It's time for benefits enrollment

It's decision time again for workers as many companies offer employees the annual opportunity to change insurance choices and make other benefit selections.

Open enrollment season can be stressful because it requires decisions to be made that can't be changed for another year unless you have a major life change such as marriage, divorce or childbirth.

For many, it's simply easier to leave things the way they are.

Benefits consultant Hewitt Associates says its research shows more than 60 percent of workers will simply default to the choice they made the previous year. That might be unwise. If you don't choose, your employer may do it for you in a way that saves it the most money but might not be best for you.

Many companies are beginning the practice of moving employees who don't make choices into default health care plans, which likely carry high deductibles, said Sara Taylor, head of open enrollment at Hewitt. In a few cases, companies have dropped coverage for workers who never look at their plan.

“The thinking is, this is an important and costly benefit and if you aren't going to pay attention to it and at least look at it, you obviously don't need it that much,” she said.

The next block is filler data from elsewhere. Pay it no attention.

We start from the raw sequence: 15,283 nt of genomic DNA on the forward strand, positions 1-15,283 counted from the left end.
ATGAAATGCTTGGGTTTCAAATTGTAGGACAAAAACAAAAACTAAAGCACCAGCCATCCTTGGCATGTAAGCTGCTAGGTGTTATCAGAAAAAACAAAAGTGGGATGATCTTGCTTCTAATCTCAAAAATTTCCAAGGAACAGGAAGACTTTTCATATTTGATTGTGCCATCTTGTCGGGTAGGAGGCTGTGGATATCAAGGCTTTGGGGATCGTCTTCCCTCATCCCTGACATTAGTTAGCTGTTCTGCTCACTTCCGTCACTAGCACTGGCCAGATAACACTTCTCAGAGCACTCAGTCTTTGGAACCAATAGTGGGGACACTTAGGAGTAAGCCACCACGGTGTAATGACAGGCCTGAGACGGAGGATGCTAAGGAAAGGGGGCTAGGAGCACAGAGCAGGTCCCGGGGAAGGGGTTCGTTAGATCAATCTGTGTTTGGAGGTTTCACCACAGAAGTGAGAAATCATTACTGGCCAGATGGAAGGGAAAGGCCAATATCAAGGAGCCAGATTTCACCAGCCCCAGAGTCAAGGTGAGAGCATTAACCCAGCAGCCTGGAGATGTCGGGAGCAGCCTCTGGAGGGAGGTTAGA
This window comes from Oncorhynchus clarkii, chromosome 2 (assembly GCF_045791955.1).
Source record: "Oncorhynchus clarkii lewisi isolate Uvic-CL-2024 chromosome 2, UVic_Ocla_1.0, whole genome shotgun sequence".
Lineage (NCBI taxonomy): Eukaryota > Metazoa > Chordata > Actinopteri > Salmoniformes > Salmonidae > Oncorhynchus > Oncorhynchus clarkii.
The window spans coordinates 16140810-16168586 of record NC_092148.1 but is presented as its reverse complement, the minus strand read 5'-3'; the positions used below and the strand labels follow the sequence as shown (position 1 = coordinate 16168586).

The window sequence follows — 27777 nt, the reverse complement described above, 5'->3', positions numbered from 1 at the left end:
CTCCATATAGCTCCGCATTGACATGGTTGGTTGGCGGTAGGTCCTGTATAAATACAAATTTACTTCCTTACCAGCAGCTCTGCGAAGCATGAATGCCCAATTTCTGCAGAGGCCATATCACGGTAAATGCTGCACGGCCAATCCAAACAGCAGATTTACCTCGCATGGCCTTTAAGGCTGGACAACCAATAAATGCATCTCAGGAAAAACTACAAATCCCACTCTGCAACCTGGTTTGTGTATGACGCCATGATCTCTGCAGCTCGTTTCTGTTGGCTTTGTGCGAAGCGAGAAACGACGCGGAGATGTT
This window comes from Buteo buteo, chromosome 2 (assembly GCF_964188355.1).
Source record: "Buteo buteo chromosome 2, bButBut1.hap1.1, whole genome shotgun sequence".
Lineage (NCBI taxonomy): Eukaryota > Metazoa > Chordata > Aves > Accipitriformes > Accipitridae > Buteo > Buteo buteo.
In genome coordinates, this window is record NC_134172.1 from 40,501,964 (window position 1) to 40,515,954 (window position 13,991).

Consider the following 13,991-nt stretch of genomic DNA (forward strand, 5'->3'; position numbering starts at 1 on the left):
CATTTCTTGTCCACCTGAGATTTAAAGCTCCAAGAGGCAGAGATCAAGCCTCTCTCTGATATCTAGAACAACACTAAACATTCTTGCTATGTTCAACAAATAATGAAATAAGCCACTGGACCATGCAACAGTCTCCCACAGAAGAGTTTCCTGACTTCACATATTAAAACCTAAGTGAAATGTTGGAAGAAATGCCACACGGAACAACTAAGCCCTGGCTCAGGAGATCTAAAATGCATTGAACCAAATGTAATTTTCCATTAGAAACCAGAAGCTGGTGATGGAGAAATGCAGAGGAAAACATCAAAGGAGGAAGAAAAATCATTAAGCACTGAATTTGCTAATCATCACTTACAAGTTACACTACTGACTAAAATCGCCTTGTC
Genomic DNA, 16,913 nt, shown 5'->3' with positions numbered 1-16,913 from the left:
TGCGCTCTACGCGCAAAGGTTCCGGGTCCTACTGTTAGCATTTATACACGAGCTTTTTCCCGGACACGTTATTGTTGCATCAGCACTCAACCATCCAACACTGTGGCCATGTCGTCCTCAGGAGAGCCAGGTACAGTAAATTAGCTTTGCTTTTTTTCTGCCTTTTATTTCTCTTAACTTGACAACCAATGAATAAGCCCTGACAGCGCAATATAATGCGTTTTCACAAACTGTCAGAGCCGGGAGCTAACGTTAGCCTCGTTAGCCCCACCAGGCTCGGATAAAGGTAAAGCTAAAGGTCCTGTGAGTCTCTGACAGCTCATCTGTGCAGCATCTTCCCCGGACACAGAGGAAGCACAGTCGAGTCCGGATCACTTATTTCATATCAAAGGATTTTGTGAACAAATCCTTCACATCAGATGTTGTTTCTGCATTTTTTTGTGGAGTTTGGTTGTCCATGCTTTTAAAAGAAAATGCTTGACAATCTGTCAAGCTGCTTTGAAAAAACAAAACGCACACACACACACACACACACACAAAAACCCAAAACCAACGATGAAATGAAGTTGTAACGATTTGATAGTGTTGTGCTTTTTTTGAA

Workers should put as much thought into benefits choices as they would into buying a big-ticket item.

“They need to do their research, comparison shop and then select the options that will not only enable them to maximize their benefits dollars, but also best meet their needs and the needs of their families,” she said.

Hewitt says employees' total health care costs – including employee contribution and out-of-pocket costs – are projected to be $3,826 in 2009, up 8.9 percent from $3,513 in 2008. The increase is more than double the rate of inflation and expected salary increases, which average about 3.7 percent.

When you're starting to evaluate your coverage, you may want to look at your life insurance, whether to increase it and who you've listed as beneficiaries. Also look at dental, vision and disability insurance coverage.

If nothing else, you should at least look at your health care coverage and consider starting a health savings account or a flexible spending account. Such plans can save you money on your taxes and can help control rising health care costs, Taylor said.

The accounts are set up with money taken out of your pay before taxes, which means you'll face a lower tax bill. The money may be used for a range of health expenses such as outpatient consultations, diagnostic tests and co-payments. In some cases expenses not covered by the primary health care plan, may be paid for out of the accounts.

You should also start saving for retirement in a 401(k) account if you don't already, and assess your contribution level if you do.